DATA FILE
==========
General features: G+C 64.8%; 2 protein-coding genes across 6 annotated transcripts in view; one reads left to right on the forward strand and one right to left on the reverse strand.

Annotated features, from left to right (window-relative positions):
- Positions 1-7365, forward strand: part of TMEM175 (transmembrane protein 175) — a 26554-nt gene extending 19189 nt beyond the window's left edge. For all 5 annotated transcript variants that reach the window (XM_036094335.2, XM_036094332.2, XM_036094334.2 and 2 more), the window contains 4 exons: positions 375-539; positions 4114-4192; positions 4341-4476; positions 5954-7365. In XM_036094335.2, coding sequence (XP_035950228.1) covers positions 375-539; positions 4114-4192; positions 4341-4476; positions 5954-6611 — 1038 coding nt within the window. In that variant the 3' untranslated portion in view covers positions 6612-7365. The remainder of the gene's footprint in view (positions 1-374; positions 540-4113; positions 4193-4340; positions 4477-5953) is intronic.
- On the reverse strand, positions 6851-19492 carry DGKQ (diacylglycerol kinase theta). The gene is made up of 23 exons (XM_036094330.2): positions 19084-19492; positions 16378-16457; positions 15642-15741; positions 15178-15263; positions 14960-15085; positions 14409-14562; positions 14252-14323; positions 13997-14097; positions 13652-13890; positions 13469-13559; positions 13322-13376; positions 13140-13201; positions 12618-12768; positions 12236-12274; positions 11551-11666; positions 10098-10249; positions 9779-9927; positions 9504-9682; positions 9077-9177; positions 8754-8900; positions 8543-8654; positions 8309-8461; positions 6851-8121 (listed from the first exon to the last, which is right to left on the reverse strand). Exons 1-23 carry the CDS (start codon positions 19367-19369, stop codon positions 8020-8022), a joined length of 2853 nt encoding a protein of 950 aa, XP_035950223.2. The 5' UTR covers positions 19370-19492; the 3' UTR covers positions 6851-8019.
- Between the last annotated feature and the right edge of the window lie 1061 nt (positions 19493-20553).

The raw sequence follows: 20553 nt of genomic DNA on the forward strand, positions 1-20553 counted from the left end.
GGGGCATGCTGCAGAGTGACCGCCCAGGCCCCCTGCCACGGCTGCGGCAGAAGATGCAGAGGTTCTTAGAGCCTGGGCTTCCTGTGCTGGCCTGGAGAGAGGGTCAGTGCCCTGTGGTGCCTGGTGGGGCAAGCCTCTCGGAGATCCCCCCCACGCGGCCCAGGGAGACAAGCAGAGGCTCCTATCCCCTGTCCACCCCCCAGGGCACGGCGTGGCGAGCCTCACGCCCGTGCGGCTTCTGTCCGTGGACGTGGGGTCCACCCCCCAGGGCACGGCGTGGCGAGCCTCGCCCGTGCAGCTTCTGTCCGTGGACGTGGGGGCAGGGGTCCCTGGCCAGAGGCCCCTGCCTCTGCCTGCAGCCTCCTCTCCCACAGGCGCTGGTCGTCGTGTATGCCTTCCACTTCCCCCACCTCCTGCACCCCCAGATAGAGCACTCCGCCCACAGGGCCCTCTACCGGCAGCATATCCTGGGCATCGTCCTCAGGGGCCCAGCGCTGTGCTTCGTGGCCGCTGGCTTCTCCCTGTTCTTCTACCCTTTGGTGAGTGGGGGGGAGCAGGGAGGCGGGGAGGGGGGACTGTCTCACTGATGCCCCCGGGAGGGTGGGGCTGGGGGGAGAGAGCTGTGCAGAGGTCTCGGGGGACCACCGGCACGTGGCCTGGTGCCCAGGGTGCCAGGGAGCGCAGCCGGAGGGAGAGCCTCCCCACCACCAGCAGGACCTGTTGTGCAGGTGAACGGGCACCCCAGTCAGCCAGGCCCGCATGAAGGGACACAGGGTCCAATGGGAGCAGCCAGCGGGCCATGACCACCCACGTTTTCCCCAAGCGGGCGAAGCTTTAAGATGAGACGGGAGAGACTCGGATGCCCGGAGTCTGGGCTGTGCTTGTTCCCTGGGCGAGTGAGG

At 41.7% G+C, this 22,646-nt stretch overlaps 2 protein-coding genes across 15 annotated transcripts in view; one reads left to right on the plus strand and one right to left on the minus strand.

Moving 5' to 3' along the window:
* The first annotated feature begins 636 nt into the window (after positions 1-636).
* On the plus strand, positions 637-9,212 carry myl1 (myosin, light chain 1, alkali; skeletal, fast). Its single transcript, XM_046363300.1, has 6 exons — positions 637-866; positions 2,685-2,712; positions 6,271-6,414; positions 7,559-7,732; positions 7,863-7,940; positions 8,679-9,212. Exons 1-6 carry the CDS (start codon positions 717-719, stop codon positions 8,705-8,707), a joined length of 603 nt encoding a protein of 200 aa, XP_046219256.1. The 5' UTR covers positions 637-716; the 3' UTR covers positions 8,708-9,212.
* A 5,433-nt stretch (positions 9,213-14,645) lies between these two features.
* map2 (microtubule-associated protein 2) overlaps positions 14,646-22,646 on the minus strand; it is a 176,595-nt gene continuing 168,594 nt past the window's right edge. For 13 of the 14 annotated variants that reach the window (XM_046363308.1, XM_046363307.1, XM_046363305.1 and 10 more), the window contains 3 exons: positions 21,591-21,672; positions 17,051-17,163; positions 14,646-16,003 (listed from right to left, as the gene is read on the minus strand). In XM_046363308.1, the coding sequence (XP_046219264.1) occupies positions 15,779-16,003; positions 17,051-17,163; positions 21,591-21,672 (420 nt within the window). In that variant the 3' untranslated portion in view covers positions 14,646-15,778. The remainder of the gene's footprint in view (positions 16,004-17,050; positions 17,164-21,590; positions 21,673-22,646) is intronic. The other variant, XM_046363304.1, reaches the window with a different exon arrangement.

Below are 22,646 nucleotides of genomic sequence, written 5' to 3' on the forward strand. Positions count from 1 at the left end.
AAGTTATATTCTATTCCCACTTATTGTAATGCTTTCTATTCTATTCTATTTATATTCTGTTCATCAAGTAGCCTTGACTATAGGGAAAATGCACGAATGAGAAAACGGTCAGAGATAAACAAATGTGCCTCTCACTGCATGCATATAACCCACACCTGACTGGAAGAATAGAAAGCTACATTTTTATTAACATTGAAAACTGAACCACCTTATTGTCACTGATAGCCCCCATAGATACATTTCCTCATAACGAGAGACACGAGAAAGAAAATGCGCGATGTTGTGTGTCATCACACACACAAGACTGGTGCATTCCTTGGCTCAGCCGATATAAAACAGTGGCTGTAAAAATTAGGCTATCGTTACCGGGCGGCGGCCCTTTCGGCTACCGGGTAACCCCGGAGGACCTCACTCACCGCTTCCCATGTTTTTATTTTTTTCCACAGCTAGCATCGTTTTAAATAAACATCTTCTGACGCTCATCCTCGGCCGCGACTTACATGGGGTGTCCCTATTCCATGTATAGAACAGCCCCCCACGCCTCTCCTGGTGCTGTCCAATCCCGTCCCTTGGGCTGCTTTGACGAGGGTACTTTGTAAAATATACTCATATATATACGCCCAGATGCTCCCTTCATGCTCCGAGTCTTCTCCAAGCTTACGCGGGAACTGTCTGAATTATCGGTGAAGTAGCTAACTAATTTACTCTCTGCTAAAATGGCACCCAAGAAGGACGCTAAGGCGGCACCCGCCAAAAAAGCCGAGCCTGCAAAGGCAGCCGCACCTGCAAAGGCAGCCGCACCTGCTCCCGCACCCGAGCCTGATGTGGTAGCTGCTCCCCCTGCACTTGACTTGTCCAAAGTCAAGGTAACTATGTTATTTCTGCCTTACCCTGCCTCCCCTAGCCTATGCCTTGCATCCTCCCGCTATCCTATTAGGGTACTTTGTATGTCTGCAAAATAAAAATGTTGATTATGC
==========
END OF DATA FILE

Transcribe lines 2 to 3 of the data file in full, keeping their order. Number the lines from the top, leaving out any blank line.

Annotated features, from left to right (window-relative positions):
- Positions 1-7365, forward strand: part of TMEM175 (transmembrane protein 175) — a 26554-nt gene extending 19189 nt beyond the window's left edge. For all 5 annotated transcript variants that reach the window (XM_036094335.2, XM_036094332.2, XM_036094334.2 and 2 more), the window contains 4 exons: positions 375-539; positions 4114-4192; positions 4341-4476; positions 5954-7365. In XM_036094335.2, coding sequence (XP_035950228.1) covers positions 375-539; positions 4114-4192; positions 4341-4476; positions 5954-6611 — 1038 coding nt within the window. In that variant the 3' untranslated portion in view covers positions 6612-7365. The remainder of the gene's footprint in view (positions 1-374; positions 540-4113; positions 4193-4340; positions 4477-5953) is intronic.